To understand what ESG ratings capture and how disclosure contributes to disagreement, we examine individual metrics that providers use to construct their overall ESG ratings. We categorise these into inputs and outcomes. Inputs refer to efforts that a company is making to achieve a desired outcome (e.g., the presence of a diversity policy) and outcomes refer to actual changes achieved (e.g., the percentage of women employed at the company).

We predict and find that providers tend to disagree less about inputs and more about outcomes. This is consistent with the notion that evaluating outcomes is more subjective and relies on having a shared understanding of what a good versus a bad outcome might be. We also find that greater ESG disclosure exacerbates these disagreements, especially in the case of outcomes, consistent with our argument that more pieces of information requiring subjective evaluation should lead to greater disagreement.

Financial consequences

We explore the market consequences of ESG rating disagreement. Assessing the short period when revised ESG ratings are released, we find greater disagreement is associated with higher stock return volatility and larger absolute price movements. This suggests that ESG disagreement is relevant to market participants and influences stock prices. We find some evidence that these results are becoming even stronger, which suggests that ESG disagreement is increasingly impacting markets.

We also explore the influence of ESG disagreement on firms’ financing choices. We find that firms subject to greater ESG disagreement are less likely to raise external financing and instead tend to rely more on internal financing. This is consistent with ESG disagreement creating market frictions by introducing uncertainty regarding a firm’s long-term sustainability.

Conclusions and implications

Overall, our results indicate that ESG disagreement is most pronounced for firms with high levels of ESG disclosure, contrary to the argument that disclosure reduces disagreement. This highlights the importance of developing a shared understanding of a) what constitutes good or bad ESG performance, and b) what metrics to use to capture ESG performance, as preconditions for ESG disclosure to decrease disagreement.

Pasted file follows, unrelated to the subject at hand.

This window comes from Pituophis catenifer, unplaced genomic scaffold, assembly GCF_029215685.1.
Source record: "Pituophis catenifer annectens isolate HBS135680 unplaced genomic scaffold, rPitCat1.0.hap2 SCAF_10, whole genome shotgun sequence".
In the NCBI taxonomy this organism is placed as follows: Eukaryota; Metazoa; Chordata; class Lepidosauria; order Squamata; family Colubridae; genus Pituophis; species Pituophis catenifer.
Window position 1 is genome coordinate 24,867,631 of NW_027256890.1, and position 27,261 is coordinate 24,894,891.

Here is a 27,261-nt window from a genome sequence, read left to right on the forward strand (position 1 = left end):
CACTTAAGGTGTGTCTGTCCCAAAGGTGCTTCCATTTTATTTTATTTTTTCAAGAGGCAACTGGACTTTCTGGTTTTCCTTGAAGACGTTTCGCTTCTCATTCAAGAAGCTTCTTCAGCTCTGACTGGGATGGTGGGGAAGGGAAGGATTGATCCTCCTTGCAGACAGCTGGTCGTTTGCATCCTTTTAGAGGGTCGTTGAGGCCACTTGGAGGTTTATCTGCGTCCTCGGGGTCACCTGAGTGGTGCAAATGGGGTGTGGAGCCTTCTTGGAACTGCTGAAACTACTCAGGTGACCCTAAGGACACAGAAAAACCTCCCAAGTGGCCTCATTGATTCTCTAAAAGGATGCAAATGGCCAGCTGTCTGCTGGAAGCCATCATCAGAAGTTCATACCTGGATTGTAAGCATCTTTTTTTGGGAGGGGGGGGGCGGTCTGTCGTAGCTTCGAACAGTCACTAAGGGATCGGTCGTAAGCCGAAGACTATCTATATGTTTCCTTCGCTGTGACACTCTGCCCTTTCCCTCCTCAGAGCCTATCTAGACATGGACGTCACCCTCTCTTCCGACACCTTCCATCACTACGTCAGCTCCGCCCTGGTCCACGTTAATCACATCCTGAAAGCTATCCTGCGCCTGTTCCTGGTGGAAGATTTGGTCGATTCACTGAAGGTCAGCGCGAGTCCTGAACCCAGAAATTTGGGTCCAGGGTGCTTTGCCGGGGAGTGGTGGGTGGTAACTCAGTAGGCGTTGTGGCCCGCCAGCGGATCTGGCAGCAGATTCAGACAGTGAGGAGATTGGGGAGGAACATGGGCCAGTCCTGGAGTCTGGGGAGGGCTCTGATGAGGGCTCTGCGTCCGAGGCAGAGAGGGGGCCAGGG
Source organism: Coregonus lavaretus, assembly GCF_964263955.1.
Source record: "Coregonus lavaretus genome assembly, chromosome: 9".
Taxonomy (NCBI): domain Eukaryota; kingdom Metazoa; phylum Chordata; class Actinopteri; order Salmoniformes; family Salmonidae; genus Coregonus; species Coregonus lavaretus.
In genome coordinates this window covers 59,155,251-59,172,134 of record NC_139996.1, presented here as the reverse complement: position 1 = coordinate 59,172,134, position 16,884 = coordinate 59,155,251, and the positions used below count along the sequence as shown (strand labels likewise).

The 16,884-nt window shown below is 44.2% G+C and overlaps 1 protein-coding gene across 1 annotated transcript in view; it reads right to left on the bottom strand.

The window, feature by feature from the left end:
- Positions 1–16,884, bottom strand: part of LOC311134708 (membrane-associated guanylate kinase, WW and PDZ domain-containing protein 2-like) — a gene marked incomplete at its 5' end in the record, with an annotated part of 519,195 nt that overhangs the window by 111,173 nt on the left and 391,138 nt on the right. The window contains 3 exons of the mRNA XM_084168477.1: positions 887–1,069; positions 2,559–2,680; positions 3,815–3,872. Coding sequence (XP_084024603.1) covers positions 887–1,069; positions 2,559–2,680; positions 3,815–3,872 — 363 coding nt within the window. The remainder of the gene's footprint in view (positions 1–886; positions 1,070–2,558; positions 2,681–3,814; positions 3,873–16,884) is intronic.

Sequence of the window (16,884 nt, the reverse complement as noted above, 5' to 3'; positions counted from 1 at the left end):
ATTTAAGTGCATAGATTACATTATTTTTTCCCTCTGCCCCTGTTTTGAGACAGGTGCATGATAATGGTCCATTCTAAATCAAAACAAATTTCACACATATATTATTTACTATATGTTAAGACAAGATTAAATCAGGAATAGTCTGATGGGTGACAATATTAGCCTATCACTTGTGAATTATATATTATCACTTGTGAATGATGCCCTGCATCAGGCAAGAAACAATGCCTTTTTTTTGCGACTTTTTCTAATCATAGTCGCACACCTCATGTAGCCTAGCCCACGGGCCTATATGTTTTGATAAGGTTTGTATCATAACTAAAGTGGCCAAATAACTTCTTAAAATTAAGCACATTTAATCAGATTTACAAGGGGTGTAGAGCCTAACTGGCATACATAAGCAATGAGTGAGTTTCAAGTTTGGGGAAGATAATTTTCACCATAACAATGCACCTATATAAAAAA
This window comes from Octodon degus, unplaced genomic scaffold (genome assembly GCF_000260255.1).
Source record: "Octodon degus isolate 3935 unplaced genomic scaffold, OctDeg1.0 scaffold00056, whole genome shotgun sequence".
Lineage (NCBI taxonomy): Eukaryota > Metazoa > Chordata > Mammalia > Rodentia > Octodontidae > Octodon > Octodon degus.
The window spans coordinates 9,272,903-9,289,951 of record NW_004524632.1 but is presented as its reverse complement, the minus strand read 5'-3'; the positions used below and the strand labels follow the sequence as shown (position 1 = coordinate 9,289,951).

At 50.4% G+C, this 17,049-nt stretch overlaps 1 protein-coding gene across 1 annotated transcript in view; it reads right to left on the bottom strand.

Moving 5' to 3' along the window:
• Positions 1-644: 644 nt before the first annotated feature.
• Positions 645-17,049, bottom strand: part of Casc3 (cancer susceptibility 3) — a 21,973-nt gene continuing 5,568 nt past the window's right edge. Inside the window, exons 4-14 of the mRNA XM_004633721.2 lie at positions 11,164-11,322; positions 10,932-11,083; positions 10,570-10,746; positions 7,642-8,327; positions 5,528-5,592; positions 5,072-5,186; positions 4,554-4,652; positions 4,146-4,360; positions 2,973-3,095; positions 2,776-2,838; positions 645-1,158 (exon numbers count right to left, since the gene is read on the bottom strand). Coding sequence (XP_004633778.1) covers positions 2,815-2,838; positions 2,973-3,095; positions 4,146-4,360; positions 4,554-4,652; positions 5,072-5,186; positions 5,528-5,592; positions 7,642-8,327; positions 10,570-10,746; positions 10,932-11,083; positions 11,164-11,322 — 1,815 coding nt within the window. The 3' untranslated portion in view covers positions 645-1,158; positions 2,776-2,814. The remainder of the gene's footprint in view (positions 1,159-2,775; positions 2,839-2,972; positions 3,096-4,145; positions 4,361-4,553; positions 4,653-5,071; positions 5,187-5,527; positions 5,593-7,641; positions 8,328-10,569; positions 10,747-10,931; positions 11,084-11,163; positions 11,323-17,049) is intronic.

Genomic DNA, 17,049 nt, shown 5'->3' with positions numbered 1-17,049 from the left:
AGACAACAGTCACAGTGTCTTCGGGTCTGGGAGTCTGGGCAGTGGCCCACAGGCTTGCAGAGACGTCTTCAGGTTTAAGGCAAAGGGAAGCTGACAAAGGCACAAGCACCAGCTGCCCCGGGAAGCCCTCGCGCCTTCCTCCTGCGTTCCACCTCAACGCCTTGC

Our findings also show some of the challenges that ESG rating agencies face as information intermediaries. While thousands of companies now claim to integrate ESG issues in their business strategy and operations, it is not clear whether those claims are merely cheap talk.

In the context of incomplete information about a firms’ ESG performance, ratings could help investors and other stakeholders to choose companies that exhibit their preferred ESG outcomes. In particular, having rating agencies focus on ESG outcomes could motivate companies to show real outcomes in their disclosures (e.g., reductions in carbon emissions, improvements in lost-time injury rates) rather than highlighting the adoption of policies or initiatives that might not generate any real effects.

However, the lack of consensus about how to interpret outcomes – demonstrated by our results – might encourage providers to focus more on inputs, potentially damaging the corporate accountability function that ratings could perform. In this context, we believe disagreement inhibits the accountability process. Moreover, while ESG disclosure may have many positive effects, it needs to be placed in a framework that allows analysts to evaluate those outcomes with clear benchmarks.

Overall, given the concerns over ESG rating disagreement, a lot of work still needs to be done to develop rules and norms that determine what characterises good ESG performance.